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Record snow, cold and flooding rain was seen during the past week, now giving way to late
summer relative calm. Warmth, sunshine and tropical influences are now on the menu.

Late summer snow hit the northern Rockies and High Plains last week (also, Canadian
Prairie), leaving 8-18 inches in MT, WY and W SD. This snow was the earliest on record
for North Platte, NE and Rapid City, SD as well as the earliest September snowfall for
other areas of South Dakota and Wyoming. This summer storm ushered in record cold
too, potentially leaving 15% of Iowas large soybean crop nipped due to up to 5+ hours
of freezing temperatures Saturday morning. (see next map)


Todays weather maps
Allen Motew has been an
expert weather analyst for
more than 35 years. With a
Seal of Approval for
Broadcasters from the
American Meteorological
Society, Allen specializes in
global weather prediction,
synoptic scale and mesonet
analysis, and severe weather
events. He is trained in
forecasting hurricanes,
tropical cyclones and
international weather events
for government and private
industry interests from
around the globe. A Chicago
native, Allen broadcasts his
local, domestic and
international commodity
weather forecasts from the
Chicago Board of Trade.
Saturday (9/13/14), Iowa mesonet stations registered 21 counties at or below 32F degrees and
48 counties at 34F or colder.

Also: mesonet data registered freeze conditions in ND, SD, NE, KS, MN and WI Saturday morning.

One of the hardest hit states was Nebraska. Mesonet stations across 24 counties on Saturday
registered freezing temps (46 counties 34F or less), South Dakota 11 counties (19 at 34F or less),
Minnesota 21 counties, North Dakota only 6 counties as wind and clouds kept conditions warmer
there, Wisconsin 14 counties at 32F or less (N and NW) and Kansas 6 counties at 32F or less. All in
all nearly 1/2 of Iowa and Nebraska counties, and 1/3 of South s saw temperatures 34F or less
Saturday morning. This morning (Sunday) a second surge of cold air allowed additional frost
and freeze conditions in ND and SD to appear, before afternoon temperatures rebounded towards
normal. Sunday morning temperatures moderated 5-10F in the Central and Easter Corn Belt with
morning temperatures across MI, IN, IL and OH above 37F. Saturday morning low temperature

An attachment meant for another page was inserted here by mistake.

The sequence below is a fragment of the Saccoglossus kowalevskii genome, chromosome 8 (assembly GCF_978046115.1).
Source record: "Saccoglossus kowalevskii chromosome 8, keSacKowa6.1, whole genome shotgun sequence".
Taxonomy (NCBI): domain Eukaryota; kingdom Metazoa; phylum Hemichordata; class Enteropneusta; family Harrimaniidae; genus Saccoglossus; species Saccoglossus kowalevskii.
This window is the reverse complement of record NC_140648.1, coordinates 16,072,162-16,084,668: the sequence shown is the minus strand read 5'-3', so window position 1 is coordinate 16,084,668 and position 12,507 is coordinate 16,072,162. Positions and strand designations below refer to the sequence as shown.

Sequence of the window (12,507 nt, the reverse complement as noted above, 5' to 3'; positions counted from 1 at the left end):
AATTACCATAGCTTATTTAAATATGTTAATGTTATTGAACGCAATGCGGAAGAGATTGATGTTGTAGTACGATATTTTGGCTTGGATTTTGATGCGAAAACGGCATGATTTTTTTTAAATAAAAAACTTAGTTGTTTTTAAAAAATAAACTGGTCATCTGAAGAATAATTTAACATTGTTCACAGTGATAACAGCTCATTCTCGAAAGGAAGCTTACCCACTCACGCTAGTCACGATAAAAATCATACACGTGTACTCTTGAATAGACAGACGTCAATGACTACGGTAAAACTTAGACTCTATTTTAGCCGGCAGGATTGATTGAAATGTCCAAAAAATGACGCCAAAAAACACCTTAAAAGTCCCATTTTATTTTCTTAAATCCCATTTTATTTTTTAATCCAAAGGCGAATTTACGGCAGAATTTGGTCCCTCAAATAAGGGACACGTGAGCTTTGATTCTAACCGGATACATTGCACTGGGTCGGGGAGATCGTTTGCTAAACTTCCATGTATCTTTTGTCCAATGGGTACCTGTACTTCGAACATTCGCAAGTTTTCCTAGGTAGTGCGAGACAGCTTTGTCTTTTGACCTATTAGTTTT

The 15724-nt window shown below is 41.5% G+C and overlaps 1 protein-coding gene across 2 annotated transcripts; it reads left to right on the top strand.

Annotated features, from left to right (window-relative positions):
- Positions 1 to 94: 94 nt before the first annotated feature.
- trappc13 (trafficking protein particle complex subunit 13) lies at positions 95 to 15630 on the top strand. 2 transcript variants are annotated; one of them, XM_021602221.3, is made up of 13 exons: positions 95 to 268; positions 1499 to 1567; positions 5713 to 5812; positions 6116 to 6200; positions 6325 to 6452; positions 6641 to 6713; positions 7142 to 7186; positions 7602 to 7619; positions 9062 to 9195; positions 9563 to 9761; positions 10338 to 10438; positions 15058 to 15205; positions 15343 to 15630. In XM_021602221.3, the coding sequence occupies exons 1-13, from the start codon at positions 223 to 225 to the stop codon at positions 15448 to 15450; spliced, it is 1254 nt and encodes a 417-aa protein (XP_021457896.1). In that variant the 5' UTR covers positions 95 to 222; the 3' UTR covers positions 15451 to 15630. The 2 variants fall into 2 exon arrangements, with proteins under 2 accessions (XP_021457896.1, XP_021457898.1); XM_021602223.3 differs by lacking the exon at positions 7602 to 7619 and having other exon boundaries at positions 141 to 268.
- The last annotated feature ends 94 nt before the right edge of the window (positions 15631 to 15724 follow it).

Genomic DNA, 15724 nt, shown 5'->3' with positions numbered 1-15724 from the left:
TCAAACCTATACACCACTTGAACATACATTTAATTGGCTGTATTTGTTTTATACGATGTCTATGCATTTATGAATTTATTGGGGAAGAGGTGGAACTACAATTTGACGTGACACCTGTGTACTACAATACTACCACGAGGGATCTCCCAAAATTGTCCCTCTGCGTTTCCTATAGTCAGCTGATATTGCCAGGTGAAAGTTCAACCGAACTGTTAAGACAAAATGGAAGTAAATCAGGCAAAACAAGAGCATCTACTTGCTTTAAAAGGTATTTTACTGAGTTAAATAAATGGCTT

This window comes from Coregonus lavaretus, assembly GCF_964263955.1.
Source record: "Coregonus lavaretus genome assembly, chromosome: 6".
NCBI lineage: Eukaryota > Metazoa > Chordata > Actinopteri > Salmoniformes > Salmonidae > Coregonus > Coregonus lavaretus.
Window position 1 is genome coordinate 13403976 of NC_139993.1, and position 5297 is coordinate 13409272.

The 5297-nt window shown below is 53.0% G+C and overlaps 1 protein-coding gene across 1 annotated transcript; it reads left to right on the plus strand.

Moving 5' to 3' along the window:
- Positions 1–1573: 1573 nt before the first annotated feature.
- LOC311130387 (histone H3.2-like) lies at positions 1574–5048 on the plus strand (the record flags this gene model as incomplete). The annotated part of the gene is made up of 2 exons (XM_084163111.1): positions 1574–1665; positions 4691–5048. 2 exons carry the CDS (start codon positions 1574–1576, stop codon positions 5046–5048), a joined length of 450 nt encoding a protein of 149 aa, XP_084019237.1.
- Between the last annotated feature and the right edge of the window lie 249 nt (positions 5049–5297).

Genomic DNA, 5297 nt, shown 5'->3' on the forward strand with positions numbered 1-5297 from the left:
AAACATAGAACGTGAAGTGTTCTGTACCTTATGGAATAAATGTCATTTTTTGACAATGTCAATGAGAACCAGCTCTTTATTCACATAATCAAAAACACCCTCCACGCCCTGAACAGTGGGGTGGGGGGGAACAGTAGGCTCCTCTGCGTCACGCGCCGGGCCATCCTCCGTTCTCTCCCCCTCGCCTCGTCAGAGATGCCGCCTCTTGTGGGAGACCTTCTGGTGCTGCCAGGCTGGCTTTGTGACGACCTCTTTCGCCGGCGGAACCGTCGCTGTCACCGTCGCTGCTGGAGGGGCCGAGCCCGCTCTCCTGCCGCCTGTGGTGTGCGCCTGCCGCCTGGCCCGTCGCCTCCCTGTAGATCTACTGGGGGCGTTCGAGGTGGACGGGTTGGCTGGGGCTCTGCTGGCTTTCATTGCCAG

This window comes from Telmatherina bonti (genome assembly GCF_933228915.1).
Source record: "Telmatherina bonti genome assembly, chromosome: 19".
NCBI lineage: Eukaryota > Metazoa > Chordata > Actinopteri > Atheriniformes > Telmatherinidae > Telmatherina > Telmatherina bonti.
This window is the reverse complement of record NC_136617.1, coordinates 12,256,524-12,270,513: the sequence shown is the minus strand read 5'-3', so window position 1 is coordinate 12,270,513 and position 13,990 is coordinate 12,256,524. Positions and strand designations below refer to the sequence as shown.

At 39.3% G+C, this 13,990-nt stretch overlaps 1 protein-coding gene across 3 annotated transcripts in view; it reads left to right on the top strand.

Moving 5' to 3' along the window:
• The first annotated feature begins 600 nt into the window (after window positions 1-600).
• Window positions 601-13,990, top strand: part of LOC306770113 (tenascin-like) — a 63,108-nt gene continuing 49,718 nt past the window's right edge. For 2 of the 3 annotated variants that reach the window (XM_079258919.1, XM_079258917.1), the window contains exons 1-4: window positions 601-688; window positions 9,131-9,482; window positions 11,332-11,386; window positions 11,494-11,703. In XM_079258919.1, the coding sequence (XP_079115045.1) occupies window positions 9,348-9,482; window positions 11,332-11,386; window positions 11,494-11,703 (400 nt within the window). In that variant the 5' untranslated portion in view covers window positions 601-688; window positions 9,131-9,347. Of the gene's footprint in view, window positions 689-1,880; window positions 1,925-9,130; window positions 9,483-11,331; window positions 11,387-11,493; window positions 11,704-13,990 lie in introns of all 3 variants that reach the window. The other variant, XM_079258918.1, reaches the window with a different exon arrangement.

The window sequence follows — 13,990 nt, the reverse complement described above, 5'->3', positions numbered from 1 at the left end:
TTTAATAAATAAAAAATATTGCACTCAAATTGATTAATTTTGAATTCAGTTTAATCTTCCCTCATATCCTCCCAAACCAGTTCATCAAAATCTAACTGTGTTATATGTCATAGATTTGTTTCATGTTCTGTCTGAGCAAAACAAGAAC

records were broken at Ottumwa (36F set in 1902), Lamoni (38F set in 1949), and Mason City (31F
set in 1963) Cedar Rapids tied (35F). Interestingly, Moline, IL set a low record this morning (38F set
a year ago). Kansas City broke their low temperature record Saturday at 37F set in 1890...Salina 35F
set in 1902 and Dodge City, KS (35F set in 1890)! It must be cold when International Falls breaks
their low temperature record which it did Saturday morning at 25Fset nearly 40 years ago in 1975.
Also, the coldest low maximum temperature for so early in the season occurred Thursday and then
again on Friday in Rockford, Illinois...previously set in 1914.
Abnormal heat is now on the
platter in the West, particularly in
California as has recently sizzled at
100-105F and the Canadian Prairie
through the South now expected to
average 3-14F above normal over
the next 5 days...meanwhile the
Corn Belt and East will average
normal to 4 to 6F below the
norm.
Next 5 days temp
anomaly

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Alerts, receive a phone call
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-Allen Motew

Not only have we seen extreme temperatures in September (warm and cold), rainfall has been
anomalous...with NE, KS, OK and TX seeing up to 5 times normal as well as IA, IL, MO, IN and much
of the Southeast and even the Desert SW.
For the remainder of the
month...some of the most
anomalous rainfall will
continue to occur in the SW
and Gulf Coast region.

The good news is that no
near term repeat of freeze
conditions are expected (for
at least another 10 days)
while warmer rather than
colder is on tap for the Corn
Belt and Plains Tropical
moisture rather than
Canadian cold will be the
highlight.
Next 16 days
rainfall
All in all...rather benign late summer (into
harvest) weather is now expected as
most of the Corn Belt and N Plains will
be being warm and not overly or
excessively wet.